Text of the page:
The world is changing fast and to keep up you need local knowledge with global context.
Celebrity economist Thomas Piketty‘s whirlwind South African tour is now over, and he’s most likely enjoying the interior of his French home. And as is customary, ‘out of sight, out of mind’ so South Africans can get back to the Rugby World Cup and Oscar Pistorius parole hearing. Matthew Lester disagrees, and after following the link to the website Piketty left everyone with, he discovers a fascinating tool. Lester’s conclusion, as is that of Piketty, the rich people in South Africa are getting richer, and on the current trend, inequality will return to the days of the 19th century. Lester’s concern with that, has anyone looked at the social impact of such a scenario? As always some great wit from Lester, with a strong punch at the end. – Stuart Lowman
By Matthew Lester
Celebrity economist Thomas Piketty is probably home by now. Many will soon forget the importance of this visit. After all an investment in his book ‘Capital in the 21st century’ is considerable, in terms of money, time and effort. So we are already back to discussing important things like rugby and Oscar’s parole.
It is indeed a pity that Piketty did not prescribe some homework for all South Africans, great and small.
So here is what I think we should all be doing about it.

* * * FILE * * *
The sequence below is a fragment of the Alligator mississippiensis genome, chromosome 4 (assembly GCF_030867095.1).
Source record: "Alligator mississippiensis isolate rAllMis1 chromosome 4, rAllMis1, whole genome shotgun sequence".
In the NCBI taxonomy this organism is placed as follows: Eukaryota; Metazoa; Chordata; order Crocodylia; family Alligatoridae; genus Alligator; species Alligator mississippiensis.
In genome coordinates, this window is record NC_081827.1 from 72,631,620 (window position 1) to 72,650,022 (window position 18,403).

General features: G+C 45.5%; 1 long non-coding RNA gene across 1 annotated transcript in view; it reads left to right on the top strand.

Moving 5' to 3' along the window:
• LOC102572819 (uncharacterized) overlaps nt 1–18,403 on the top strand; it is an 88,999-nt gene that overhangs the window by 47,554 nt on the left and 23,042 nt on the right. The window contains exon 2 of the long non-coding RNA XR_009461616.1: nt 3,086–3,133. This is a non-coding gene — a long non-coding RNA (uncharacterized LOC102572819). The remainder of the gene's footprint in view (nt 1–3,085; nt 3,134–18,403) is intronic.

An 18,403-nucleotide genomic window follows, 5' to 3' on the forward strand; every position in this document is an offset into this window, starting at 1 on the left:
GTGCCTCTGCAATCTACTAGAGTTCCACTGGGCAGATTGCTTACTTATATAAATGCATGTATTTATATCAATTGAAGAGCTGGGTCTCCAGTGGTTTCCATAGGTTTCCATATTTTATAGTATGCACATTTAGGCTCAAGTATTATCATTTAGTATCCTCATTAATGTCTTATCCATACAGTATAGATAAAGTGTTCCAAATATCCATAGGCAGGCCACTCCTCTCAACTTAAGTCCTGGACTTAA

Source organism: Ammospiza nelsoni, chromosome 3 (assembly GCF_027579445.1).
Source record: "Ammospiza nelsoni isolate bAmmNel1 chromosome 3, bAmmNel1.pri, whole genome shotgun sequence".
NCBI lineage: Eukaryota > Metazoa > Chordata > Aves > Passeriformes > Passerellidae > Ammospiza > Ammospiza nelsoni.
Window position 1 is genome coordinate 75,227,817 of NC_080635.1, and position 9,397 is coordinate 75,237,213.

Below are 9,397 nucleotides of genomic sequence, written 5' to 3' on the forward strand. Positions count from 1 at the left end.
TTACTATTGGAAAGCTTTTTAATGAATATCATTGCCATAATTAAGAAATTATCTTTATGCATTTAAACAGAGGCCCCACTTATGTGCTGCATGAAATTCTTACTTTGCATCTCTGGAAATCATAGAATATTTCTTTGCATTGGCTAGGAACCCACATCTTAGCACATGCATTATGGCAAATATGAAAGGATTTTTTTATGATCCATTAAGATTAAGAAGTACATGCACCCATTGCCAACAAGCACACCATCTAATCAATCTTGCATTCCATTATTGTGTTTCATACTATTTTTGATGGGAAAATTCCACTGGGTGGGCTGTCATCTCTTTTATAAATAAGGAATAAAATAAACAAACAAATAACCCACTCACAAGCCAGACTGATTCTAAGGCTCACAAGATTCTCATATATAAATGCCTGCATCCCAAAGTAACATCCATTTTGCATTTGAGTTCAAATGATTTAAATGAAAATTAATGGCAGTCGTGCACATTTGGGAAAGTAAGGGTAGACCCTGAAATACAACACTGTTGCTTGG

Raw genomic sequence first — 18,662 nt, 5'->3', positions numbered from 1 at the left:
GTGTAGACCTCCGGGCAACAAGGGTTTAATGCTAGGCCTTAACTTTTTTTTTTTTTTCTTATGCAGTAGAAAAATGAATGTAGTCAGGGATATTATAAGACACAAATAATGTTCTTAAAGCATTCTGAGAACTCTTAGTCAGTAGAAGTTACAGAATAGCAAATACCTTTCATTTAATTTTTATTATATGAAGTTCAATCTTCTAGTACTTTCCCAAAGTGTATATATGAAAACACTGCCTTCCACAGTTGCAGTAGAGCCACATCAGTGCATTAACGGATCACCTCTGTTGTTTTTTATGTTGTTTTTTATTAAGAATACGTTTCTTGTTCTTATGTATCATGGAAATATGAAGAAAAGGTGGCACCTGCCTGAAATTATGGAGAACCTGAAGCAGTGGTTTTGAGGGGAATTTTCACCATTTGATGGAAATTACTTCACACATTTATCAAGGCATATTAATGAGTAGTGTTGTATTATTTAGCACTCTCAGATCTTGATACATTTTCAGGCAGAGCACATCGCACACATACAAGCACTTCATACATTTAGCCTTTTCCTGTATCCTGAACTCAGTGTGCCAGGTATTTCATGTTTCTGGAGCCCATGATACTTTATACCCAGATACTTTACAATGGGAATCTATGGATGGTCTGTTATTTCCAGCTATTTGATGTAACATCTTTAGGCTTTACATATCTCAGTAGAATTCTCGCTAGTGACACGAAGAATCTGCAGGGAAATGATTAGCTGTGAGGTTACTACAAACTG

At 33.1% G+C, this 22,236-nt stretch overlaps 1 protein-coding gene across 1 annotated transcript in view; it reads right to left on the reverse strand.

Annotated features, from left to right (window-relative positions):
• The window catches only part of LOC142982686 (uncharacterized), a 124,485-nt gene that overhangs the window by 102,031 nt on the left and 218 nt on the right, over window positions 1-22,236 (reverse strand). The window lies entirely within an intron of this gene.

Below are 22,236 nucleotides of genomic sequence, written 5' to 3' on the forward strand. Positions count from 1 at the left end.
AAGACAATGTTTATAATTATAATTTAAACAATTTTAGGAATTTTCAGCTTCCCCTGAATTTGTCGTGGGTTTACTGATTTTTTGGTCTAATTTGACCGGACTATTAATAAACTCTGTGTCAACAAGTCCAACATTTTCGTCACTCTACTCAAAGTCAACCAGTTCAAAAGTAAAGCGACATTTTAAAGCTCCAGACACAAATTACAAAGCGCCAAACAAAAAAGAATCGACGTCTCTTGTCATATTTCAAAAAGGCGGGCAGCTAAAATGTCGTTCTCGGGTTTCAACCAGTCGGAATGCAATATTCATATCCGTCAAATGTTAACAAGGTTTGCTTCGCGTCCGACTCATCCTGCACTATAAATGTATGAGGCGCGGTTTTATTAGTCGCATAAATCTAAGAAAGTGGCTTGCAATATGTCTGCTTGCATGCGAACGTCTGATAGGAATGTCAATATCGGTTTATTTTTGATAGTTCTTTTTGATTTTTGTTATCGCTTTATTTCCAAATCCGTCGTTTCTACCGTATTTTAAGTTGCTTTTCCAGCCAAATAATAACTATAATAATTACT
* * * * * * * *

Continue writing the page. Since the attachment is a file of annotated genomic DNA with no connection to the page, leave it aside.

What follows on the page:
Piketty quickly went through a series of amazing graphics. He acknowledges that his presentation is partly based upon Capital in the 21st century (HUP, 2014). In this book, he studies the global dynamics of income and wealth distribution since the 18th century in 20+ countries. He uses historical data collected over the past 15 years with Atkinson, Saez, Postel-Vinay, Rosenthal, Alvaredo, Zucman, and 30+ others. Piketty’s aim is to put distribution back at the center of political economy.
Then came the bit most missed. Piketty left us with the website reference http://www.w2id.org.
‘oops,’ says the crowd. ‘ that’s going to be one of those miserable experiences that can only be appreciated by a turbo economist nerd.’
No. This site has an amazing graphics package, Click on the icon on the home page and you get.
This is one of the main images Piketty goes on about. The increasing proportion of income enjoyed by the top 1% in the USA.
Now use the tools and you can calculate the following
The Top 1% of South Africans (that’s about 540 000 out of a population of 54 million), enjoy over 16% of RSA’s income.
Then try the Top 10%.
The top 10%, 5,4 million South Africans enjoy 54% of the income.
Play with the graphs and one can only come to one conclusion ‘the rish are getting richer.’
Piketty is of the opinion that if this trend continues inequality could go back to the levels of the 19th century. Perhaps we should be thinking about the social impact that could entail.
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